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Silver: Filmmaking has a universal language


Ladipo Afolabi Silver

Ladipo Afolabi Silver is a film and TV director. He is the creative head, Silver Light Integrated Media. In this chat with GERALDINE AKUTU, he explains his journey into filmmaking.

How long have you been making film and videos?
I got my first production management job in 1999 at IDCL for a TV series titled, Beauty Parlour. It was produced by Michael Shaibu and directed by Kingsley Omoefe. And in 2000, I had my first directing job for a series titled, The firm. And it was a flop. This was why I joined Antar Laniyan to understudy his directing skills. At that time, he was involved in the Superstory series. During this period, my time was divided, I was juggling between NTA to learn producing and uncle Antar for directing. I did this for four years before I got employment at Alphavision (now CMA, the mother company of ONTV, Soundcity to mention a few) as associate producer and director.

How many movies have you produced and directed so far?
I cannot recall all their names, but few notable ones are, One Love, Everyday People, Laugh Patterns. I also produced and directed Nollywood Behind The Scene and Rhythm and Blues. I also directed Road to Stardom and co-directed, Daddy’s Girls.

How has the journey into filmmaking been so far?
It’s been tough, fun, demanding and giving. It has shown me love and sometimes rejection. It has made me cry, but most times I laugh. Passion for the profession was what drove me and has kept me going. God has been faithful and has helped me to survive the challenges that would have put me down.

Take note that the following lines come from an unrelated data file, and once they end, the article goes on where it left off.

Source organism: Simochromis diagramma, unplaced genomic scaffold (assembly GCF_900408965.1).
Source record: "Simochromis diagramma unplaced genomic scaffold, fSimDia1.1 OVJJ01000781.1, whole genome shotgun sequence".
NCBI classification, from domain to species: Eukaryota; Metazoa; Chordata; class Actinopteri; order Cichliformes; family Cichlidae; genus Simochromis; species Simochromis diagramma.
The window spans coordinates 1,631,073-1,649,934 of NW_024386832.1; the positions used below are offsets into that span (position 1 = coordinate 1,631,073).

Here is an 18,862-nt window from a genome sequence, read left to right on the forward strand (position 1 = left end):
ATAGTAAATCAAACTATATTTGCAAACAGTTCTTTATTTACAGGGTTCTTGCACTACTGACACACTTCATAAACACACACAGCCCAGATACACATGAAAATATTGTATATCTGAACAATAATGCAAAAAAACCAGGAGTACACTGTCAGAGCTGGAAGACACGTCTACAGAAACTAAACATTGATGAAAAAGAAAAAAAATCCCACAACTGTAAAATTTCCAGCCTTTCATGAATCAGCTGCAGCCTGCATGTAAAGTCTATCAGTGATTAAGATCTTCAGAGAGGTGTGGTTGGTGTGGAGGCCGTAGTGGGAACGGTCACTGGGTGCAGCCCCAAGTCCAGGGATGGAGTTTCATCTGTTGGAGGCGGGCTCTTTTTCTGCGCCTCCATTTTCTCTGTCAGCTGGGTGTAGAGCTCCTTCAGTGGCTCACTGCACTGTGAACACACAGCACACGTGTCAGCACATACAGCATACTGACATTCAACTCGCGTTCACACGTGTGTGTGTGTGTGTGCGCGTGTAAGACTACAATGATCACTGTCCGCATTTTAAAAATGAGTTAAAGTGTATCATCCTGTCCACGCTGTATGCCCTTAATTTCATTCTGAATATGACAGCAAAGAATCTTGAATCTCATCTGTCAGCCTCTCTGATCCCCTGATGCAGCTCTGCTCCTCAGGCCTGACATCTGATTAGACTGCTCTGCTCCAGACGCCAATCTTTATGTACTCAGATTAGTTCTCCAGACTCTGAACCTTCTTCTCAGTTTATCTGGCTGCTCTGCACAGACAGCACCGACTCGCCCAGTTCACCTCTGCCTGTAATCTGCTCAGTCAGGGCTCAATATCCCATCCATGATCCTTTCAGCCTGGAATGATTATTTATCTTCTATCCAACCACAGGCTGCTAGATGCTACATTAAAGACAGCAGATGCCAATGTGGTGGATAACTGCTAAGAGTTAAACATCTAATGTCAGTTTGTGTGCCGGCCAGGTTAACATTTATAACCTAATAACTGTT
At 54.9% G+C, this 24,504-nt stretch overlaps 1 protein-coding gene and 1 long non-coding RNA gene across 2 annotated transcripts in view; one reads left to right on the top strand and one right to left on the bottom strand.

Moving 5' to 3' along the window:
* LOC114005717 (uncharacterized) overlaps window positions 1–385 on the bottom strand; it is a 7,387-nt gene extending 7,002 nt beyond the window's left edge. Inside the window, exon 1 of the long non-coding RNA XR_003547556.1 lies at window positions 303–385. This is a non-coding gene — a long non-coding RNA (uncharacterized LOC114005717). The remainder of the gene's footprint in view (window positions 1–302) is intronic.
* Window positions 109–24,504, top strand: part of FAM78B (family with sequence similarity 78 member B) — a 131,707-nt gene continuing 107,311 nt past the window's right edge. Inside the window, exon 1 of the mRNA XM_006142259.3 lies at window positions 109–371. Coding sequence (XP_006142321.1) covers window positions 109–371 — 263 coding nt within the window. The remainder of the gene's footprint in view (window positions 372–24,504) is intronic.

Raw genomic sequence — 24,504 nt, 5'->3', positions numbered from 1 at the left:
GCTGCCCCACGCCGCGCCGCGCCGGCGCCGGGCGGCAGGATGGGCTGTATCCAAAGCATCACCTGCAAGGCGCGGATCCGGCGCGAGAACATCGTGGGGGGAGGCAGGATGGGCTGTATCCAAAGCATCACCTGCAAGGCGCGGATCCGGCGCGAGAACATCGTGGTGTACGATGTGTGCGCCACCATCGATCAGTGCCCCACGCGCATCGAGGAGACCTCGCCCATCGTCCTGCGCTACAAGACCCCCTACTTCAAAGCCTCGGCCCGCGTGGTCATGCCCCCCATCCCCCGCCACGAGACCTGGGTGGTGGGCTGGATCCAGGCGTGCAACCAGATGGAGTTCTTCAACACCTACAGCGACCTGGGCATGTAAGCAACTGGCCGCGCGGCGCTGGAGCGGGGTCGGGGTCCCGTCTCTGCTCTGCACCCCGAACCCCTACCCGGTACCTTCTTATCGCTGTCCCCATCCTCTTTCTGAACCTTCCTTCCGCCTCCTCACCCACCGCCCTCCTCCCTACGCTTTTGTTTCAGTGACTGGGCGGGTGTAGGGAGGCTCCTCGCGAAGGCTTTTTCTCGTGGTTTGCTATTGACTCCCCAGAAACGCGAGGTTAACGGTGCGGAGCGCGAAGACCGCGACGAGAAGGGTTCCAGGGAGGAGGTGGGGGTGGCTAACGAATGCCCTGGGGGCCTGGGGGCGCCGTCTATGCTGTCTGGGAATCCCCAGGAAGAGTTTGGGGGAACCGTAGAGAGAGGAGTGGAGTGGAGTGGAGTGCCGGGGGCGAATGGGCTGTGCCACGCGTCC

What makes your films different from others?
Well, filmmaking has a universal language. If we all are able to understand and translate the language into visuals, there won’t be much difference. I try to make a statement with every shot, frame and movement I take. I don’t do trends until I understand the meaning. I try to infuse method acting into my actors. Acting is like music, it is an art. If you don’t feel it, you can’t translate it. I monitor the post-production from editing to movie export. This is highly necessary so as to make sure all transitions, treatments, music, sound effects, and dialogues correspond with the language of each scene and the general outlook of the story. And I try to create some wow moments probably what has never been done within the resources I have.

I am a product of four great mentors: Tunji Adesina (late), who was then programmes director at NTA, the legendary actor, Richard Mofe Damijo; Kingsley Omoefe, a renowned TV series director and former DGN secretary and Antar ‘Laniyan, a prolific actor, director and producer. These were the four people God used to make me who I am today in the industry. But personally, I had to develop and apply self-education, self-discipline, humility, determination, endurance, and tolerance.

Where did you get your inspiration?
God inspires me a lot. He gives me the ability to imagine and be able to execute and fulfil. Then the power of music. Music takes me to another realm. Then the motivation and prayer of my mother and my father’s doubt in my creative ability (we are best friends now).